San Bartolo is a small pre-Columbian Maya archaeological site located in the Department of Petén in northern Guatemala, northeast of Tikal and roughly fifty miles from the nearest settlement. San Bartolo's fame derives from its splendid Late-Preclassic mural paintings still heavily influenced by Olmec tradition and from examples of early and as yet undecipherable Maya script.
The Maya site includes an 85-foot pyramid named "Las Ventanas" (The Windows); the Temple of "Las Pinturas" (The Paintings); an early royal tomb in the "Tigrillo Complex" (Ocelot Complex); and (in the "Jabalí" [Wild Boar] group some 500 mt. to the east from the central Plaza) a triadic complex similar to the H group in Uaxactún and Tikal's North Acropolis. The pyramid was constructed from ca 300 BC (base rooms) and was completed ca 50 AD.
In 2001, in the base of a pyramid, a team led by William Saturno (a researcher for the Peabody Museum of Archaeology and Ethnology) discovered a room with murals that were carbon-dated as from 100 BC, making them the oldest ones to date. Excavation started in March 2003. The murals were stabilized and a special technique was used for photographically recording the paintings. Fallen fragments were pieced together and also photographed. Detailed reconstruction drawings were made by Heather Hurst. The iconography of the mural scenes was subsequently analyzed and interpreted by project iconographer Karl Taube. Besides the murals, the oldest known Maya royal tomb was discovered on San Bartolo, by archaeologist Monica Pellecer Alecio.
As Saturno, Stuart and Taube have argued, the murals on the northern and western walls of the chamber in the base of the temple pyramid ('Pinturas Sub-1') depict elements of Maya creation mythology reminiscent of the Popol Vuh as well as of Yucatec cosmological traditions.
The north wall mural consists of two scenes. One scene is situated in front of a mountain cave (belonging to the Flower Mountain); several persons are walking and kneeling on a large serpent. The Maya maize god is shown in the midst of a group of men and women, while receiving (or perhaps bequeathing) a vine calabash. The other scene shows four babies, with their umbilical cords still attached, surrounding a calabash, which has now split up and from which a fifth, and fully clothed male emerges. A large deity figure watches the scene.
The west wall mural has a far greater number of scenes. One part of the mural has four successive images of trees with birds, kings with the markings of the Maya Hero Twin Hunahpu, and sacrifices (consisting of fish, deer, turkey, and fragrant blossoms), to which a fifth tree has been added. The five trees are comparable to the directional trees of the Codex Borgia and to those mentioned in the Book of Chilam Balam of Chumayel; the associated birds represent the Principal Bird Deity. The sacrifices are comparable to those in the Year Bearer section of the Dresden Codex. The first four kings are shown piercing their penises (see fig.), spilling sacrificial blood, then offering a sacrifice. The fifth figure, associated with a fifth tree belonging to the centre - the tree of life itself - is the Maya maize god. The directional representation as a whole might refer to the initial arrangement of the world.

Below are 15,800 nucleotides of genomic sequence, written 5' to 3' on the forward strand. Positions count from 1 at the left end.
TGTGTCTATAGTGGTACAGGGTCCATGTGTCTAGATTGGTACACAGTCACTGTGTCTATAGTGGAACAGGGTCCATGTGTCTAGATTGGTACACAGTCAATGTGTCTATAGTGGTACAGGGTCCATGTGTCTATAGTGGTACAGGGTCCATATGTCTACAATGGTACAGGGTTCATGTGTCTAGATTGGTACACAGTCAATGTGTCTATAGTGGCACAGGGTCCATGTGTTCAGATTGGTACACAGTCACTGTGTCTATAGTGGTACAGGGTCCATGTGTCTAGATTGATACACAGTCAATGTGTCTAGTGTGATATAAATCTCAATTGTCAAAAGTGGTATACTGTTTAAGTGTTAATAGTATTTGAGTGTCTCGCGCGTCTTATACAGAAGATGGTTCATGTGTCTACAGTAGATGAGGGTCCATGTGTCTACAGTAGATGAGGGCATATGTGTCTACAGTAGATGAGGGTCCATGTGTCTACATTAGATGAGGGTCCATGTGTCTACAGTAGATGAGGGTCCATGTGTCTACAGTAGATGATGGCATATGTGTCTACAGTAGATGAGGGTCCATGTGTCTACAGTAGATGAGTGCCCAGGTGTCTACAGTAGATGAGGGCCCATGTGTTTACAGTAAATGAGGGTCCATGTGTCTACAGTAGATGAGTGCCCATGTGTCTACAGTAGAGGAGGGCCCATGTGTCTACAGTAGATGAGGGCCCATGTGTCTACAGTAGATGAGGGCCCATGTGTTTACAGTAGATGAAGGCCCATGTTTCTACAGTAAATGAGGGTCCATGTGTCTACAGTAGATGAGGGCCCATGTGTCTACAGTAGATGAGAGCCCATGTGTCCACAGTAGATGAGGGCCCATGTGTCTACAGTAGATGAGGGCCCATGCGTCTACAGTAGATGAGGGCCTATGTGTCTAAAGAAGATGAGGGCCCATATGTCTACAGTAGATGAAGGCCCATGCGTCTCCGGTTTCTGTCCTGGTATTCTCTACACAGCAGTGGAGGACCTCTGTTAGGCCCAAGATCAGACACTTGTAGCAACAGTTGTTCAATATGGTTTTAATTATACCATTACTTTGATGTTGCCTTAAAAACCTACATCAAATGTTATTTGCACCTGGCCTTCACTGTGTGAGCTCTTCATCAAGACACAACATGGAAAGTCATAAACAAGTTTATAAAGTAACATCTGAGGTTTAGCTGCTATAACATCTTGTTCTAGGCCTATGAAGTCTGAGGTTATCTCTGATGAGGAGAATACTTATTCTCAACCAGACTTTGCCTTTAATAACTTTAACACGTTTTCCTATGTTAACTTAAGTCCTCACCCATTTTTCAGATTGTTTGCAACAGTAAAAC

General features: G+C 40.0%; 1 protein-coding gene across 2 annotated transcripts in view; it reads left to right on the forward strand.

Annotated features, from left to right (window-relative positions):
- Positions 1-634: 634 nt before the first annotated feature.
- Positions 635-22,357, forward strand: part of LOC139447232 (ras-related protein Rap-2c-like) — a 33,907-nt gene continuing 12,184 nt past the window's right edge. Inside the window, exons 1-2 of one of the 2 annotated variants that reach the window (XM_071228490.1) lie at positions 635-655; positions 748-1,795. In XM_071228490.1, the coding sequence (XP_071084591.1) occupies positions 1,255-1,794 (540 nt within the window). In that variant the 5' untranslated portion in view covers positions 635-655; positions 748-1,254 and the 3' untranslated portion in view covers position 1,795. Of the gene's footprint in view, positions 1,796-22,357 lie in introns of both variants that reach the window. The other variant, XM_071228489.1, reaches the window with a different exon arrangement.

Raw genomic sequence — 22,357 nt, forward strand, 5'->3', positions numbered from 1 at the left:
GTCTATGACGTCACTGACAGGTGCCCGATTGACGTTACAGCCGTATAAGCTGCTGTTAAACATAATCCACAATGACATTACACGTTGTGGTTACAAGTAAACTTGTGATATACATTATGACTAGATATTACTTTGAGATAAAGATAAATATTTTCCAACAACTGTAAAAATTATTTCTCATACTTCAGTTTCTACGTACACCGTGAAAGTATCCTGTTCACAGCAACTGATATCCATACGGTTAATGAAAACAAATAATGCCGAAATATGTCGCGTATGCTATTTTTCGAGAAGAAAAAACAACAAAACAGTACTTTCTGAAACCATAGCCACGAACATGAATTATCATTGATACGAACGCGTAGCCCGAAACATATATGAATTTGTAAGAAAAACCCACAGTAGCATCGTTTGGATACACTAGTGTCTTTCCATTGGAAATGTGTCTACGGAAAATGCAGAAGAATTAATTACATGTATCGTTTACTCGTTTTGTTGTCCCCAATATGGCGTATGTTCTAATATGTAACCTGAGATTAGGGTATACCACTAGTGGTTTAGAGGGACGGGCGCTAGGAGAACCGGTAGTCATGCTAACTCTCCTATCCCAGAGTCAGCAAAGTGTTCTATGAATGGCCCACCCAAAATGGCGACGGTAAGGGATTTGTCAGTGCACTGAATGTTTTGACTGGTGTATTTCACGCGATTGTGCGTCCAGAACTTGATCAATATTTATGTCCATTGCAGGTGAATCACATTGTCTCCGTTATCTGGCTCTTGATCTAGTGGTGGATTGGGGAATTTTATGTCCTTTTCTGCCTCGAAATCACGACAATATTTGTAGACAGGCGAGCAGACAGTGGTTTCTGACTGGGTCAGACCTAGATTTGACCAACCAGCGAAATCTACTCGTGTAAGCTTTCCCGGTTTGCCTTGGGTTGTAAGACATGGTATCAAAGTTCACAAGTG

Another part of the western mural depicts three scenes from the life of the maize god and the coronation of a king, showing divine right to rule coming from the gods, and providing evidence that the Maya had full-fledged monarchies centuries earlier than previously thought. The three maize god scenes show (i) a maize baby held by a man kneeling in the waters; (ii) the maize god inside a turtle cave, dancing before two enthroned, aquatic deities; and (iii) the maize god flying in the sky, or perhaps falling from the sky down into the water. Scene (iii) has been suggested to represent the death of the maize deity. Alternatively, it may refer to the maize god's role as a rain bringer.
For an explanation of many of the mural scenes, the Popol Vuh hardly offers clues, and scholars have started to look in other directions. The three maize god scenes of the western mural, for example, have been suggested to refer to present-day Gulf Coast myths about a maize god subduing the gods of thunder and lightning and creating the conditions for agriculture. The calabash scene of the northern mural, on the other hand, may constitute (as Van Akkeren has suggested) an illustration of a Pipil myth concerning a group of young boys (rain deities) born, together with their 'youngest brother' (Nanahuatzin), from a gourd tree. In this myth, Nanahuatzin is the one who opens the Maize Mountain and introduces agriculture. At the same time, the author interprets the calabash - now taken as a vine gourd (Maya tsu[y]) - together with its four surrounding babies as a symbol for a place of origins often mentioned in Highland Maya sources, Suywa or Tsuywa, to be situated somewhere in the Gulf Coast region.
The earliest inscriptions which are identifiably Maya have been found at San Bartolo; they date to the 3rd century BC.
In particular, an important stone block text has been found dating to around 300 BC. It has been argued that this text celebrates an upcoming time period ending celebration. This time period may have been projected to end sometime between 22.214.171.124.0 and 126.96.36.199.0 — 295 and 256 BCE, respectively.
Besides this being the earliest Maya hieroglyphic text so far uncovered, it would arguably be the earliest existing glyphic evidence of a Mesoamerican Long Count calendar notation in Mesoamerica.